With the highly evolving business environment, businesses around the world engage in constant change. In order to enhance effective business operations and management, businesses need to develop the best approaches to manage and communicate change. According to Savaneviciene and Stankeviciute (2011), change management requires the coordination between top level managers and the first-line managers. However, the two lines of management have different roles in terms of change strategies and management. While the top management is concerned with the strategic direction of the entire organisation, the first-line management is concerned with tactical approaches to effecting change.
The top management is responsible for communicating the change of strategic direction in the organisation, while the first-level management is responsible for management of daily activities that are intended to create change. In other words, the top managers set goals and objectives, and change those goals and objectives regularly depending on changes in the business environment. As the top managers set new goals as part of a continuous change process, the first-line managers interact with the employees on a daily basis and influence their task performance in order to achieve the changing direction of the organisation. The first-line managers make decisions that influence change in the way tasks are performed at the workplace.
Strategic plan for change is also developed by the top management, while the first-line managers manage activities that are involved in the implementation of such plans (Pugh & Mayle, 2009). The strategic plans for change includes setting goals that are linked to organisational objectives, describes how they are going to be implemented, and specifying the human resource requirements for implementation. Once the top managers develop this strategic plan, the first-line managers guide the employees to implement the activities that will enable the company to attain its goals. This involves coordination, effective change communication, negotiation with employees, motivation and supervision.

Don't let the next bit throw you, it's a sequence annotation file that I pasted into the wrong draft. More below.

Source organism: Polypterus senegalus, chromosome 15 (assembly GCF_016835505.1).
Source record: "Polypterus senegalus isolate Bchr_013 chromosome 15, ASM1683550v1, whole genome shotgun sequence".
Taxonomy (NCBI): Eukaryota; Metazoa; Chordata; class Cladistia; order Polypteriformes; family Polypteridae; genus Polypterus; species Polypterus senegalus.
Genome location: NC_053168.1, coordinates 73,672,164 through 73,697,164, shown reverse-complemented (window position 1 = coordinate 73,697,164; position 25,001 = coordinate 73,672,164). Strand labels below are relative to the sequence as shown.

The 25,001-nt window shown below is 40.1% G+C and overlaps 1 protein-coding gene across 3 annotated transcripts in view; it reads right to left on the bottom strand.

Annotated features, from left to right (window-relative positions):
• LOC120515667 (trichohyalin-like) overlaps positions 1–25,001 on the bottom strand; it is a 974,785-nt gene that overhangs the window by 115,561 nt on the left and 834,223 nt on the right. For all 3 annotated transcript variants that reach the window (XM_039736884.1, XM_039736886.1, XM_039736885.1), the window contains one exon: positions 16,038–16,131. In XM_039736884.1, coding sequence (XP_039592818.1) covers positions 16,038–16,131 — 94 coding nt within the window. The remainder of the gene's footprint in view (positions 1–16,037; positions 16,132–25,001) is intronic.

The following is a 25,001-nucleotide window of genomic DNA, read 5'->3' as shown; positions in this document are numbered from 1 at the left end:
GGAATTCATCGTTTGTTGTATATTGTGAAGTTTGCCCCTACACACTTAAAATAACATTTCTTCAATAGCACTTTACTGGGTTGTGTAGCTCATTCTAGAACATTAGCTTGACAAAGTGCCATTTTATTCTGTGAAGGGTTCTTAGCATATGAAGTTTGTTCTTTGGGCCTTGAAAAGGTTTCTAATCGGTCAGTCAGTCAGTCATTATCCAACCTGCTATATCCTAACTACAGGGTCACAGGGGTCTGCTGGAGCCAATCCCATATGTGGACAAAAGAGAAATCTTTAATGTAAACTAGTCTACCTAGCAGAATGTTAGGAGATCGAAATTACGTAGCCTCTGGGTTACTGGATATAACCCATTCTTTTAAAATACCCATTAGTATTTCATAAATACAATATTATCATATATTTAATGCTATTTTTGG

An example of a balanced approach to change is striving to improve the perception of customers about the services offered by the company while at the same time aligning the business activities with strategic vision and overall objectives of the organisation. While attempting to provide superior services and win the trust and loyalty of customers, employees may fail to live up to the financial requirements and culture of the organisation. A change to improve customer perception may require the organisation to change one or more of its internal processes, which may lead to a different outcome that may be contrary to the business objectives of the organization (Pugh & Mayle, 2009). Service operations within the organisation are supervised by first-line managers who also communicate with customers. Change management in a balanced approach should therefore be implemented uniformly from the internal process to the point of communication with customers. This ensures that the perspectives of customers are changed while at the same time aligning internal processes with the strategic direction of the organisation.
Achieving this balanced approach to change management requires the top managers to communicate the strategic vision and objectives of the organisation to the first-line managers who then guide employees and support them to change the internal processes in a way that the perceptions of customers are changed but they are still aligned to the strategic objectives of the organisation.
DuBrin, A.J. Essentials of Management. 6th ed. Peterborough, Ontario: Thomson South-Western.
Pugh, D.S., & Mayle, D. (2009). Change management. Los Angeles: SAGE.
Savaneviciene, A., & Stankeviciute, Z. (2011). The Interaction between Top Management and Line Managers Implementing Strategic Directions into Praxis. Engineering Economics, 22( 4), 412-422.